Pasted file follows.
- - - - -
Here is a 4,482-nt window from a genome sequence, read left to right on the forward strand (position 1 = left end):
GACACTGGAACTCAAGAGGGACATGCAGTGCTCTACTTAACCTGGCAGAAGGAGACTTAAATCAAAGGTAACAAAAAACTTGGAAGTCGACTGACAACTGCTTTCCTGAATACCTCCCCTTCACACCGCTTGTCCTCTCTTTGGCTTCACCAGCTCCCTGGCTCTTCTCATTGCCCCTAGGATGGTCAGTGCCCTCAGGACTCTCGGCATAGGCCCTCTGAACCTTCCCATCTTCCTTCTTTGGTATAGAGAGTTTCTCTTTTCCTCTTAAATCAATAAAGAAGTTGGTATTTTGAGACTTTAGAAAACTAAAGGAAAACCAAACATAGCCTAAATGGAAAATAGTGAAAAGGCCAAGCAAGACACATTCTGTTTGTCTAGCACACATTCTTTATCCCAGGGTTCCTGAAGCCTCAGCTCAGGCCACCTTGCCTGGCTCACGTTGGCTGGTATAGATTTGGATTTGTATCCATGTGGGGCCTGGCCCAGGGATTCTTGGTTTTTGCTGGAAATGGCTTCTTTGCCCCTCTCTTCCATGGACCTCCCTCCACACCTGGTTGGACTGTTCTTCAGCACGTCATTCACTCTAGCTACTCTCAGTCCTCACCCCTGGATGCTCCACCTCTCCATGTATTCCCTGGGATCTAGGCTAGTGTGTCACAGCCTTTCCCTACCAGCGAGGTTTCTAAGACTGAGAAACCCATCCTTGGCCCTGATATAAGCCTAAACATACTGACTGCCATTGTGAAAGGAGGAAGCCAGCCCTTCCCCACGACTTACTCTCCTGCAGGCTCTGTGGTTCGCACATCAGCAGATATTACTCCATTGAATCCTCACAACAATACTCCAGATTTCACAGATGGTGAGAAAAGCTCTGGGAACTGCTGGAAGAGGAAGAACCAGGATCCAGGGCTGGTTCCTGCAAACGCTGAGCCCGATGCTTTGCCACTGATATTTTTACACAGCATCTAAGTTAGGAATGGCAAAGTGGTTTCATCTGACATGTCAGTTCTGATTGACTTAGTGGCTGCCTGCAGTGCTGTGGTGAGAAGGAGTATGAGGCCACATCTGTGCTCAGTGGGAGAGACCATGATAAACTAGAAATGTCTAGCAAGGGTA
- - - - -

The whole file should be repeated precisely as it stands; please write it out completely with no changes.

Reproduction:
Here is a 4,482-nt window from a genome sequence, read left to right on the forward strand (position 1 = left end):
GACACTGGAACTCAAGAGGGACATGCAGTGCTCTACTTAACCTGGCAGAAGGAGACTTAAATCAAAGGTAACAAAAAACTTGGAAGTCGACTGACAACTGCTTTCCTGAATACCTCCCCTTCACACCGCTTGTCCTCTCTTTGGCTTCACCAGCTCCCTGGCTCTTCTCATTGCCCCTAGGATGGTCAGTGCCCTCAGGACTCTCGGCATAGGCCCTCTGAACCTTCCCATCTTCCTTCTTTGGTATAGAGAGTTTCTCTTTTCCTCTTAAATCAATAAAGAAGTTGGTATTTTGAGACTTTAGAAAACTAAAGGAAAACCAAACATAGCCTAAATGGAAAATAGTGAAAAGGCCAAGCAAGACACATTCTGTTTGTCTAGCACACATTCTTTATCCCAGGGTTCCTGAAGCCTCAGCTCAGGCCACCTTGCCTGGCTCACGTTGGCTGGTATAGATTTGGATTTGTATCCATGTGGGGCCTGGCCCAGGGATTCTTGGTTTTTGCTGGAAATGGCTTCTTTGCCCCTCTCTTCCATGGACCTCCCTCCACACCTGGTTGGACTGTTCTTCAGCACGTCATTCACTCTAGCTACTCTCAGTCCTCACCCCTGGATGCTCCACCTCTCCATGTATTCCCTGGGATCTAGGCTAGTGTGTCACAGCCTTTCCCTACCAGCGAGGTTTCTAAGACTGAGAAACCCATCCTTGGCCCTGATATAAGCCTAAACATACTGACTGCCATTGTGAAAGGAGGAAGCCAGCCCTTCCCCACGACTTACTCTCCTGCAGGCTCTGTGGTTCGCACATCAGCAGATATTACTCCATTGAATCCTCACAACAATACTCCAGATTTCACAGATGGTGAGAAAAGCTCTGGGAACTGCTGGAAGAGGAAGAACCAGGATCCAGGGCTGGTTCCTGCAAACGCTGAGCCCGATGCTTTGCCACTGATATTTTTACACAGCATCTAAGTTAGGAATGGCAAAGTGGTTTCATCTGACATGTCAGTTCTGATTGACTTAGTGGCTGCCTGCAGTGCTGTGGTGAGAAGGAGTATGAGGCCACATCTGTGCTCAGTGGGAGAGACCATGATAAACTAGAAATGTCTAGCAAGGGTA